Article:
Most things that pop and snap around the hip are not coming from the joint itself. Hip joint problems may cause sharp stabbing pain, catching, or a sense of locking, but the two most common things that snap or pop are the iliopsoas tendon and the iliotibial band. These are structures that reside outside the joint.
The iliopsoas tendon forms from the iliacus and psoas muscles fusing together to form the tendon as it crosses the front of the hip and then inserts below it on the lesser trochanter. The tendon flipping back and forth across the front of the hip can often produce an audible “clunk” that can be heard from across the room, although other times it is more subtle. Typically, the clunking sensation occurs as the hip goes from a flexed to extended position. This is present normally in 5 to 10% of the population, and is not an indication of progressive damage or future problems.
Occasionally, from injury or overuse activities, the clunk can occur and start to be painful. This can usually be managed with conservative treatment. The most important first step is to identify factors such as activities that tend to worsen the symptoms, and modify these for a temporary period of time until the discomfort resolves. Physical therapy and oral anti-inflammatory medications can often be beneficial.
For rare cases that do not respond to conservative treatment, the origin of the clunk can be investigated further. Ultrasound is a simple, noninvasive way of visualizing the tendon flipping back and forth in front of the hip.
This has traditionally been managed with an open operation. Various techniques have been described and the results have been generally favorable, but complications are not infrequent.
Snapping of the iliopsoas tendon can now be addressed with arthroscopic techniques. This has eliminated many of the complications associated with the open procedure. It is much less invasive and allows for an easier recovery. Another important finding is that many patients with a snapping iliopsoas tendon also have damage inside the joint. With the arthroscopic method, this joint damage can be addressed and the snapping tendon can be released in the same setting.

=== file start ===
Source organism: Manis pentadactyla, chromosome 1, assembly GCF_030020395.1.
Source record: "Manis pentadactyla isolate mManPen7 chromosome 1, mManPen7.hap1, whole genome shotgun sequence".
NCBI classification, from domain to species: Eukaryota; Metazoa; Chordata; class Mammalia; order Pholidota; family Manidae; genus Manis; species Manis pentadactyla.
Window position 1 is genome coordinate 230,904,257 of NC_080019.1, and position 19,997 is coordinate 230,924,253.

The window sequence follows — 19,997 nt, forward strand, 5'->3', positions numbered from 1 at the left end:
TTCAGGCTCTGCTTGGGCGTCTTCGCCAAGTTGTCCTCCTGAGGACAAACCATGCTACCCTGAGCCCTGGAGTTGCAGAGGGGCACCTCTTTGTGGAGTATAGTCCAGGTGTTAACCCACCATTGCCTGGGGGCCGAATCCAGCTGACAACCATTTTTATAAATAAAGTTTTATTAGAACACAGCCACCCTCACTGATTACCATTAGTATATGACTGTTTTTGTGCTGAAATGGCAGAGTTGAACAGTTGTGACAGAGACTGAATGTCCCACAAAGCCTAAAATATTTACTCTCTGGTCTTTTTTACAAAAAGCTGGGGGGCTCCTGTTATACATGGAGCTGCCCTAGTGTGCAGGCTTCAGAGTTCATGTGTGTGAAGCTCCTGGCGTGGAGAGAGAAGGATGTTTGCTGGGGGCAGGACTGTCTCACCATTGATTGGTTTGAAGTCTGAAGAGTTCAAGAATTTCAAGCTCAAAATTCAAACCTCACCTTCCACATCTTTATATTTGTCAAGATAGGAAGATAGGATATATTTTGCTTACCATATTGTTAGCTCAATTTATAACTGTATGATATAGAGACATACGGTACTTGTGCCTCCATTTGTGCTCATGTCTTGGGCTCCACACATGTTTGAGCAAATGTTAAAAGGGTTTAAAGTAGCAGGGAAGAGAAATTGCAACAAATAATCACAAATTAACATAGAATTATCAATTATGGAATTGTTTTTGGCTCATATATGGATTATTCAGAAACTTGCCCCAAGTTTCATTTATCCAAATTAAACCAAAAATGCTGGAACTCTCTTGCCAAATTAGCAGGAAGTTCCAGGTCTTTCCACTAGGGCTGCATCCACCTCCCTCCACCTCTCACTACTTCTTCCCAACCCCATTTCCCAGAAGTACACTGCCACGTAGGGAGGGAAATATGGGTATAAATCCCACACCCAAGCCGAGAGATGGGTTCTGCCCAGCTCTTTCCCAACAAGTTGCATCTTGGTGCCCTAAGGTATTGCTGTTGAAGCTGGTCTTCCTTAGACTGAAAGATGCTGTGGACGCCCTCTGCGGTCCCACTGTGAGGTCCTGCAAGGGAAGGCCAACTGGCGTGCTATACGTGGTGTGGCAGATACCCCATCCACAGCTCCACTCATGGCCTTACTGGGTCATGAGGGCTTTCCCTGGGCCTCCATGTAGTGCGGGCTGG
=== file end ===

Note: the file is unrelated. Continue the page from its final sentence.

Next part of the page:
The arthroscopic technique consists of releasing the tendinous portion of the iliopsoas, preserving its muscular fibers at its attachment site to bone. This results in relaxation of the iliopsoas and eliminates its snapping. Because the iliopsoas is a powerful hip flexor, lengthening this can result in a period of hip flexor weakness. Our experience has been that the strength returns and the snapping is eliminated.
The iliotibial band is a broad tendon that goes down the side of the hip and thigh to the level of the knee. It forms from the muscles of the tensor fascia lata and gluteus maximus above the hip, along the brim of the pelvis. The tendon normally glides back and forth over the prominence of the greater trochanter and can be felt along the outside edge of the hip. A condition can develop where the tendon snaps back and forth across this bony prominence. This can occur from trauma, but some people can demonstrate the anomaly even in absence of injury and it is not an indication of future problems. The snapping is visually quite evident. While snapping of the iliopsoas tendon can sometimes be heard from across the room, snapping of the iliotibial band can be seen from across the room. It may even give the appearance that the hip is popping out of the joint, but this is not the case. The visual effect is simply created by the bulk of the muscle and tendon as it flips across the greater trochanter.
If the condition becomes painful, most patients will respond to conservative treatment. Again, this starts with trying to modify activities that seem to provoke the symptoms. Supervised physical therapy and oral non-steroidal anti-inflammatory medications can also be helpful. Stubborn cases of snapping iliotibial band may benefit from judicious use of a cortisone injection into the bursa beneath the iliotibial band. The injection alone does not cure the snapping, but may reduce the associated discomfort and allow therapy a better chance to work.
Surgery is rarely necessary for this condition and should be considered only as a last resort. Under favorable circumstances, the surgery can be helpful. We originally described a simple open operation to correct this and have now refined this to a less invasive arthroscopic procedure. The technique consists of selective incisions that relax the tendon while preserving its structural integrity. This corrects the snapping while allowing a fairly liberal recuperation. Physical therapy and structured post-operative precautions are still important.